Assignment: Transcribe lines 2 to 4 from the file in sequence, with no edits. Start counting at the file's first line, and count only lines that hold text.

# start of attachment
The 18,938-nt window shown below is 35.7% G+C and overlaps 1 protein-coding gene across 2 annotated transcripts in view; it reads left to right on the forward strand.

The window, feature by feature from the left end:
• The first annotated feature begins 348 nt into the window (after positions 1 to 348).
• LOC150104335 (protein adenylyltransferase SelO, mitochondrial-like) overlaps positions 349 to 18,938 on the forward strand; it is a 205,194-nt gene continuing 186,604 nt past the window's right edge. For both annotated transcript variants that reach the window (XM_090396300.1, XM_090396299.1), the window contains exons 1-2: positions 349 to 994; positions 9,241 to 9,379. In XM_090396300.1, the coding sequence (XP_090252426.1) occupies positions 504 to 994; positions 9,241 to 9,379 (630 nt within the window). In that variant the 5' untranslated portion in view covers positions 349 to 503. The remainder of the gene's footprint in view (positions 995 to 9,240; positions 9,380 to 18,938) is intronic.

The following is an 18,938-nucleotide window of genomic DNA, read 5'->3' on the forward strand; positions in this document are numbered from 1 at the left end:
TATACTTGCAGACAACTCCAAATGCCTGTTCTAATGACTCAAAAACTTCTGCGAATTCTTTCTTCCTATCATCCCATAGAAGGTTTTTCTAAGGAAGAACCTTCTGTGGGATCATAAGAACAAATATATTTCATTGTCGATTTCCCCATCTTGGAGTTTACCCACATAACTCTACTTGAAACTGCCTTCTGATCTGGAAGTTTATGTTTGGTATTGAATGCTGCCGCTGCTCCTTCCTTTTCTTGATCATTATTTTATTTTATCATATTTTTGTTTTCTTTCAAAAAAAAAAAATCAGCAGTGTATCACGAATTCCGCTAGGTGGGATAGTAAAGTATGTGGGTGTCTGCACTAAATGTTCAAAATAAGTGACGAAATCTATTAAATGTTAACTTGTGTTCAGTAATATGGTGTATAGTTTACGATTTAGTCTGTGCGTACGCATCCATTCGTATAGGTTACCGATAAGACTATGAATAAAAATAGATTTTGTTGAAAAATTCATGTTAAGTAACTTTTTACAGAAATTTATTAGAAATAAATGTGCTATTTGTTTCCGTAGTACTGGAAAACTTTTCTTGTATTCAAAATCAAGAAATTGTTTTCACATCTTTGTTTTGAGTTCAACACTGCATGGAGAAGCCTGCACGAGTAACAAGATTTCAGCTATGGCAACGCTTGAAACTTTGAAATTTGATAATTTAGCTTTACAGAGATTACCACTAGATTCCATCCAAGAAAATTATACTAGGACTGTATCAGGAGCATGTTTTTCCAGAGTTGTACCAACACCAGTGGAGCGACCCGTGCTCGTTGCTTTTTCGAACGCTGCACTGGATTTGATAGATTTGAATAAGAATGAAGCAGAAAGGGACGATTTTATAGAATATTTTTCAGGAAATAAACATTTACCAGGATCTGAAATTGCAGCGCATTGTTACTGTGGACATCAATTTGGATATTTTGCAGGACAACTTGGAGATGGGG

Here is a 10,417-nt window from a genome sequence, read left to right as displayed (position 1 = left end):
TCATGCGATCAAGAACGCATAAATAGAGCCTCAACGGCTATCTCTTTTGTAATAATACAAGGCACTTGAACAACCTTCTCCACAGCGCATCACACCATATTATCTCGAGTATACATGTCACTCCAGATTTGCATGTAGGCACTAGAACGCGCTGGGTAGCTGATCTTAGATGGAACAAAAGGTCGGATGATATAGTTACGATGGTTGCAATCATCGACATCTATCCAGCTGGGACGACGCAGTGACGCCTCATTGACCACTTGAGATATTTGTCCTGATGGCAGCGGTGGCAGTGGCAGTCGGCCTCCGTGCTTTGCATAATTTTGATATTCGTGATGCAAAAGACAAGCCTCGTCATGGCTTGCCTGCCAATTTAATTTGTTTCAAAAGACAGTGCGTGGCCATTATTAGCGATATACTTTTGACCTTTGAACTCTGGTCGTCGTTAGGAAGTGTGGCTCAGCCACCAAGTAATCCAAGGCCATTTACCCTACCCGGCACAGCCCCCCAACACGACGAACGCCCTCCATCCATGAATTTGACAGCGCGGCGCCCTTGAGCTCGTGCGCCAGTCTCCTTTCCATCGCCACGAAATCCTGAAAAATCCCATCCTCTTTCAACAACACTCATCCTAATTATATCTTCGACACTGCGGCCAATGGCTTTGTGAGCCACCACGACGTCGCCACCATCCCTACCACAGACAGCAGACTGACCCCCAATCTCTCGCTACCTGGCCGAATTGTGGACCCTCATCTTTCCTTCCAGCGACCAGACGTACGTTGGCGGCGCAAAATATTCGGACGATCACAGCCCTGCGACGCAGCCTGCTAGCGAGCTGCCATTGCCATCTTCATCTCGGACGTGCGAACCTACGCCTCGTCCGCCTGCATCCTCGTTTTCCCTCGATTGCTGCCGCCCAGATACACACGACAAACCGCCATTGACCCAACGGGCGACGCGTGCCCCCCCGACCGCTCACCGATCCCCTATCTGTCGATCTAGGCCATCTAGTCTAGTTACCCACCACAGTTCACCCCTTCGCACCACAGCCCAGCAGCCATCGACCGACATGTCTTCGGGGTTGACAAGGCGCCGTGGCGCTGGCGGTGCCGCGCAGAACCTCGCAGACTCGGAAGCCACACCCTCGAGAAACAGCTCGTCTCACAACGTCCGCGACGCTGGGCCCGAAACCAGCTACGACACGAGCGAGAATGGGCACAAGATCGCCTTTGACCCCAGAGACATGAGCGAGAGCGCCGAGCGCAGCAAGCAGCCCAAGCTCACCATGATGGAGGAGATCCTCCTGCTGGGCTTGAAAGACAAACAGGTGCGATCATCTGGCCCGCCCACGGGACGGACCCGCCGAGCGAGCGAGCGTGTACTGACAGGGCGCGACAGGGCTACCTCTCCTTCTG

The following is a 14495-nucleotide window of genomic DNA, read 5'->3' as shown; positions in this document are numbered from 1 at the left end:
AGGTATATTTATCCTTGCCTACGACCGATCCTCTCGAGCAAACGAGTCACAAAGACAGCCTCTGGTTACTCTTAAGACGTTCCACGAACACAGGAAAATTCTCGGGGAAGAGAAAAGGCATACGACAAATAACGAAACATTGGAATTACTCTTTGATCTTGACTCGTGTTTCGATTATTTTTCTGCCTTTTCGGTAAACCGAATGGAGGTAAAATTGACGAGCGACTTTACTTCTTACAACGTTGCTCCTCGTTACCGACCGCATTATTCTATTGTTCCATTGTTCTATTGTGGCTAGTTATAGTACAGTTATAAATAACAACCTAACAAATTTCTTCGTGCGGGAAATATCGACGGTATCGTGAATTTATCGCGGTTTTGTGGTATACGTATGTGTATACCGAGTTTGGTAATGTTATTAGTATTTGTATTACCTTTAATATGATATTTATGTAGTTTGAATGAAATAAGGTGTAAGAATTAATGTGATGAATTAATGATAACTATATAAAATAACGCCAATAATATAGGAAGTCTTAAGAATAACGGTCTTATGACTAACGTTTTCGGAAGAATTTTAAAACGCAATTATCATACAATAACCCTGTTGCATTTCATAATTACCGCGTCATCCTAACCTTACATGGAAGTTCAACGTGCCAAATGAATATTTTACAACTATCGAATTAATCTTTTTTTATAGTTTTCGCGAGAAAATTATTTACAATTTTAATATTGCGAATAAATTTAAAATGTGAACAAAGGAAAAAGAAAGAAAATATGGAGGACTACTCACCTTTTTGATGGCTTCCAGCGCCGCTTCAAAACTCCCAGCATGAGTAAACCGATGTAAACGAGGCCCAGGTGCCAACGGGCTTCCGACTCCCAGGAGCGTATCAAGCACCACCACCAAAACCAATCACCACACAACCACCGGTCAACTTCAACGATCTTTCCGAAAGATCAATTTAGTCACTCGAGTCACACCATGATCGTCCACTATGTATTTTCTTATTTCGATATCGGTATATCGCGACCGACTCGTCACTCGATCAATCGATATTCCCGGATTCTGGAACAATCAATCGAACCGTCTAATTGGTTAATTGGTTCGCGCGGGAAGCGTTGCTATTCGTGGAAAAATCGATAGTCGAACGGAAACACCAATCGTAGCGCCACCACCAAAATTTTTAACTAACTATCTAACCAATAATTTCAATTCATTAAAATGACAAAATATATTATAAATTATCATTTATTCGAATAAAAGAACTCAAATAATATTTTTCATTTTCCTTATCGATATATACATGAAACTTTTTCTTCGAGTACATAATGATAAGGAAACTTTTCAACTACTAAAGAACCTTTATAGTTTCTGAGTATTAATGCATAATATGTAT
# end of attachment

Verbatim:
The window, feature by feature from the left end:
• The first annotated feature begins 348 nt into the window (after positions 1 to 348).
• LOC150104335 (protein adenylyltransferase SelO, mitochondrial-like) overlaps positions 349 to 18,938 on the forward strand; it is a 205,194-nt gene continuing 186,604 nt past the window's right edge. For both annotated transcript variants that reach the window (XM_090396300.1, XM_090396299.1), the window contains exons 1-2: positions 349 to 994; positions 9,241 to 9,379. In XM_090396300.1, the coding sequence (XP_090252426.1) occupies positions 504 to 994; positions 9,241 to 9,379 (630 nt within the window). In that variant the 5' untranslated portion in view covers positions 349 to 503. The remainder of the gene's footprint in view (positions 995 to 9,240; positions 9,380 to 18,938) is intronic.